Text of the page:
Many bass bugs are made with foam or hard plastic. However, I feel many of these patterns are bulky, heavy, and generally difficult to cast. I prefer poppers and diving bugs made of spun deer hair because they are easier to cast, and I think they make a more realistic entry sound on the water than hard-head bass bugs. They also create an irresistible popping, gurgling, bubble-chain noise when animated, and I’ve found bass tend to hold on to a soft-bodied fly longer because it feels like a live organism. I love casting bass bugs like these close to river structure and “puppeteering” them to look and act like living creatures.
Bass bugs should land just past, on, beside, or over structure. If possible, let the bug sit a few seconds after it hits the water before moving it. It has been my experience that the sound of the fly hitting the water announces to lurking bass that something edible has just come into killing range, and they will come to investigate. Start animating the bug with slow, erratic moves first. On the next cast, retrieve it a little faster. If that’s not effective, try a fast, panicked retrieve. There’s seldom a whole day or consecutive days when smallmouth want the same type of retrieve, so if one doesn’t work, experiment. The right pattern and retrieve will light a fast-burning fuse on these dynamite surface blasters.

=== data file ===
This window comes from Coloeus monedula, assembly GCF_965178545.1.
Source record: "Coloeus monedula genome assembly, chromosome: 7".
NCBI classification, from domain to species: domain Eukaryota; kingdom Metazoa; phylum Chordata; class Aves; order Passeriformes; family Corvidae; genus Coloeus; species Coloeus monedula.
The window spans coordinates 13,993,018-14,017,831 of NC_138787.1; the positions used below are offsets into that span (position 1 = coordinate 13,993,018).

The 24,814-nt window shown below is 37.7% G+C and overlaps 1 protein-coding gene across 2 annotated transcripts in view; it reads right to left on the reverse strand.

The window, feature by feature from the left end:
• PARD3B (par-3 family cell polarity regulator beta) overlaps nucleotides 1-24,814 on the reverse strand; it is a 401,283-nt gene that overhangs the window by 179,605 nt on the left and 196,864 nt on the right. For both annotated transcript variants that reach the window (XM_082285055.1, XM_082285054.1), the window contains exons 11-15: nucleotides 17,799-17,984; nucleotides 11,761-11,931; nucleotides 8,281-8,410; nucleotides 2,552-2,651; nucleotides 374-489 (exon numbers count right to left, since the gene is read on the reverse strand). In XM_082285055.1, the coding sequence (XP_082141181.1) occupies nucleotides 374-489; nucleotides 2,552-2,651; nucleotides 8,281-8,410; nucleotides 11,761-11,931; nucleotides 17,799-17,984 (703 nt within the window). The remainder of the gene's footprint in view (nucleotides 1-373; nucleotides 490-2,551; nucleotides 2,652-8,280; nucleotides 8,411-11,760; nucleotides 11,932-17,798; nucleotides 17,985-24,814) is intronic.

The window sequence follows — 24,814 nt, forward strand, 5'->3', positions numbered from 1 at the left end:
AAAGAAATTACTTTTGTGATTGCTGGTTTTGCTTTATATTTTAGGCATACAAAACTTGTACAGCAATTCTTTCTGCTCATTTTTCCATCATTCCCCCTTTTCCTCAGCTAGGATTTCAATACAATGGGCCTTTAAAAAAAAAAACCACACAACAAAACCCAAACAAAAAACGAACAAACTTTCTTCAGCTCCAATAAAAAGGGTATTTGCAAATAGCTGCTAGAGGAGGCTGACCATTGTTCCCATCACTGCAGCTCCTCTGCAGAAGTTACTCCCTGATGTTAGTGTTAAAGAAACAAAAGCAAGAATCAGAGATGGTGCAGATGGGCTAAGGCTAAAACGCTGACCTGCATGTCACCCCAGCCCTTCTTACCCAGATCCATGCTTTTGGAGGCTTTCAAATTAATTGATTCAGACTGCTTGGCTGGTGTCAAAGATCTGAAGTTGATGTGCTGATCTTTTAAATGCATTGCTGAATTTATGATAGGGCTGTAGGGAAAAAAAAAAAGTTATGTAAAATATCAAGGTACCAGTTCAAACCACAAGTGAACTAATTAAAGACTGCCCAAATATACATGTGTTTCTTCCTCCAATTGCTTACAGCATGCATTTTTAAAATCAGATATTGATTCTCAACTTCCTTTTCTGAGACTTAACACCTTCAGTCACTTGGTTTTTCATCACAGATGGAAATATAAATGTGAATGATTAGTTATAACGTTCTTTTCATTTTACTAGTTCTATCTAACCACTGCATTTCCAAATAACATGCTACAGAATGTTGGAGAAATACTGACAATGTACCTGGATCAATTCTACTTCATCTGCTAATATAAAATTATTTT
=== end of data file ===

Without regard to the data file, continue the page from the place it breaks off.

One common problem anglers have when fishing poppers is the loud, popping explosion on the water when they pick up to cast. This is especially common with cup-faced poppers and puts fish down. To avoid it, don’t apply power to your backcast too soon or abruptly when picking up. Make sure the end of the fly line and the leader is lifted off the water’s surface before applying power to the backcast. Also check the connection to the bug. A waterlogged fly-line tip or large braided loop-to-loop line to leader connection can sink and cause the bug to dive and explode out of the water. I suggest cutting off a loop-to-loop connection and reconnecting the leader with a small knot or, better yet, a knotless connection. Grease the leader butt and line tip with Dave’s Bug Flote for smooth, quiet pick-ups.